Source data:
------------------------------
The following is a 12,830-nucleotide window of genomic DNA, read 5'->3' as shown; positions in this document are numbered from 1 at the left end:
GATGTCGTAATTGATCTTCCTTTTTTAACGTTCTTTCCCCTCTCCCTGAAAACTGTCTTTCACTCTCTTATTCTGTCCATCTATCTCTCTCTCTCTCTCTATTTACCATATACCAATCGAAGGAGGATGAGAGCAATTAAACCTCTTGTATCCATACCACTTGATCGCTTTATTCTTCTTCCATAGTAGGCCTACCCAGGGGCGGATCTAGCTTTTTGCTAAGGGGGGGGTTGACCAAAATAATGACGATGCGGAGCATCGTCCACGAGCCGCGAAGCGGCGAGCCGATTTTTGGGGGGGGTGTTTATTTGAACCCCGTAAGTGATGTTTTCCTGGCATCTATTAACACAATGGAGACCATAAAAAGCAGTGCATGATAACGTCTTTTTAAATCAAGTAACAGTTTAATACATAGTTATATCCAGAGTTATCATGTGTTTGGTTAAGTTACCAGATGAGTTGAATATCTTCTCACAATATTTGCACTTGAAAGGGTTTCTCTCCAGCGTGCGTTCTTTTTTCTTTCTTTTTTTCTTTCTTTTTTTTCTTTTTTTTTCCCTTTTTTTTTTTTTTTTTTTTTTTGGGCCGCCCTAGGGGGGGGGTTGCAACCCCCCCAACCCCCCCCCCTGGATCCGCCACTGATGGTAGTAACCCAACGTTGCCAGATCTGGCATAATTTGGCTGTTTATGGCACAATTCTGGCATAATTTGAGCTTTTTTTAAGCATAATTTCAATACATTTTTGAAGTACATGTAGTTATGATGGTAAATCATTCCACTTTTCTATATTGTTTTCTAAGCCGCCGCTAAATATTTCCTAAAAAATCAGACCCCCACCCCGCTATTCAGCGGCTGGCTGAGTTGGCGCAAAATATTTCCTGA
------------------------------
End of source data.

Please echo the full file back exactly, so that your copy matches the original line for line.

The following is a 12,830-nucleotide window of genomic DNA, read 5'->3' as shown; positions in this document are numbered from 1 at the left end:
GATGTCGTAATTGATCTTCCTTTTTTAACGTTCTTTCCCCTCTCCCTGAAAACTGTCTTTCACTCTCTTATTCTGTCCATCTATCTCTCTCTCTCTCTCTATTTACCATATACCAATCGAAGGAGGATGAGAGCAATTAAACCTCTTGTATCCATACCACTTGATCGCTTTATTCTTCTTCCATAGTAGGCCTACCCAGGGGCGGATCTAGCTTTTTGCTAAGGGGGGGGTTGACCAAAATAATGACGATGCGGAGCATCGTCCACGAGCCGCGAAGCGGCGAGCCGATTTTTGGGGGGGGTGTTTATTTGAACCCCGTAAGTGATGTTTTCCTGGCATCTATTAACACAATGGAGACCATAAAAAGCAGTGCATGATAACGTCTTTTTAAATCAAGTAACAGTTTAATACATAGTTATATCCAGAGTTATCATGTGTTTGGTTAAGTTACCAGATGAGTTGAATATCTTCTCACAATATTTGCACTTGAAAGGGTTTCTCTCCAGCGTGCGTTCTTTTTTCTTTCTTTTTTTCTTTCTTTTTTTTCTTTTTTTTTCCCTTTTTTTTTTTTTTTTTTTTTTTGGGCCGCCCTAGGGGGGGGGTTGCAACCCCCCCAACCCCCCCCCCTGGATCCGCCACTGATGGTAGTAACCCAACGTTGCCAGATCTGGCATAATTTGGCTGTTTATGGCACAATTCTGGCATAATTTGAGCTTTTTTTAAGCATAATTTCAATACATTTTTGAAGTACATGTAGTTATGATGGTAAATCATTCCACTTTTCTATATTGTTTTCTAAGCCGCCGCTAAATATTTCCTAAAAAATCAGACCCCCACCCCGCTATTCAGCGGCTGGCTGAGTTGGCGCAAAATATTTCCTGA